WASHINGTON — Just when consumers and the U.S. economy need banks to lend more freely, the mortgage industry is making it harder to borrow — even for those with good credit.
Mortgage insurers, whose backing is required for borrowers who can't afford the traditional 20 percent down payment on a home, have already flagged nearly a quarter of the nation's ZIP codes where they refuse to insure some home loans.
That encompasses a wide variety of neighborhoods: McMansions in Scottsdale, Ariz.; luxury Miami condos; 1960 ranch houses in Flint, Mich.; early 20th century kit homes in Metuchen, N.J.
Florida figures prominently on the list of distressed markets being blackballed by mortgage insurers. Only Gainesville and Tallahassee, where price declines and foreclosures have been less severe, have escaped the worst of the insurance tightening. The entire states of California, Arizona, Michigan, Ohio and Nevada have been singled out along with most of Florida.
While mortgage insurance is still available in the Tampa Bay area, home buyers will have to come up with larger down payments to protect against falling property values. One of the largest and best known providers, PMI, requires residents of Pinellas, Pasco, Hillsborough and Hernando counties to put at least 10 percent down on a home purchase. Before recent changes, 5 percent was the requirement.
Banks that lost billions from bad bets in the housing boom are reverting to strict lending standards not seen in nearly 20 years, according to industry data and interviews with lenders.
For new home buyers and those seeking to refinance, it can mean not just higher down payments but a higher bar for credit scores and increased scrutiny of work history. The toughest restrictions are in markets where home prices are falling, though regions where property values are rising are not immune.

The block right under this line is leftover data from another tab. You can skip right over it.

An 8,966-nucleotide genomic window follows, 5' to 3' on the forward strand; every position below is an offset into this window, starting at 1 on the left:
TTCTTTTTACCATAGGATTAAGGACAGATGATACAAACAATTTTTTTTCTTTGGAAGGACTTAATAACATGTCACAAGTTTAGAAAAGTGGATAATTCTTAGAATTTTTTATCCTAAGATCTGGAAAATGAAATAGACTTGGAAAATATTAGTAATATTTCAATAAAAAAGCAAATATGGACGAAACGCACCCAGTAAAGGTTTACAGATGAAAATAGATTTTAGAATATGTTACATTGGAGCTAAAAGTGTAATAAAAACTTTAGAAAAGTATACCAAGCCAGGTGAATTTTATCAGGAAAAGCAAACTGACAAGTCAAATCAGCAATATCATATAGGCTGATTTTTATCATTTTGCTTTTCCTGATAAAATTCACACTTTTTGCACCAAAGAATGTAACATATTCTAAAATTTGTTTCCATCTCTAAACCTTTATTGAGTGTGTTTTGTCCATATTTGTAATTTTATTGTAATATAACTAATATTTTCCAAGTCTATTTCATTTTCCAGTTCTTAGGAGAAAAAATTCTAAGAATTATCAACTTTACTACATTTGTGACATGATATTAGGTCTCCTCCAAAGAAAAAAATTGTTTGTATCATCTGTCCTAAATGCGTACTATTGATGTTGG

"We're in the midst of an epic, broad, sweeping change in the mortgage industry," said Chris Sipe, a loan officer with America East Mortgage in Frederick, Md.
The reluctance to extend credit comes despite a flurry of government initiatives, including steady interest rate cuts by the Federal Reserve, intended to make it easier for would-be borrowers and those facing interest rate resets on their mortgages.
Lenders' wariness threatens to dampen sellers' already dim prospects for the spring home-buying season — and that means more pain for the battered housing sector and the broader economy.
In recent weeks, mortgage insurers have flagged more than 9,600 ZIP codes in at least 34 states where they won't insure certain types of home loans — those for investment properties or second homes, those with riskier adjustable-rate or interest-only mortgages, or for buyers making down payments of less than 3 percent.
The stinginess of banks is showing up in home loan statistics: The value of all new mortgages fell to $450-billion in the fourth quarter of 2007, down 38 percent from a year earlier, according to trade publication Inside Mortgage Finance.
Subprime loans, made to borrowers with poor credit, virtually disappeared from the market, plummeting 90 percent to $13.5-billion in the October-December quarter.
The Federal Reserve has repeatedly cut interest rates, helping borrowers whose mortgages were just about to reset to higher rates and people with student loans.
Reflecting the Fed's efforts, rates on 30-year mortgages dropped below 6 percent this week for the first time in more than a month.
But the long-term impact of the Fed's move is far from certain, and the actions could end up feeding inflation and pushing up long-term rates.
"The credit crunch is much like the movie villain that refuses to die," said Greg McBride of Bankrate.com. "The effects are spilling out, far beyond what was originally seen."
Amid the turmoil, the mortgage industry is playing hardball with borrowers. Wells Fargo & Co. now requires a 25 percent down payment in the most distressed markets, states a document sent to mortgage brokers last month.
Some borrowers who took out home equity loans or second mortgages are being blocked from refinancing. The problem is most common among consumers using different lenders.
Companies that made second mortgage loans are now denying requests to take secondary status in the event of a foreclosure.
While this week's interest rate cut by the Federal Reserve could tempt banks to lend more, experts say they are likely to remain skittish.
"It's going to take time for banks to tiptoe back into the water," said Jefferson Harralson, a banking industry analyst with Keefe, Bruyette & Woods Inc.
Times staff writer James Thorner contributed to this report.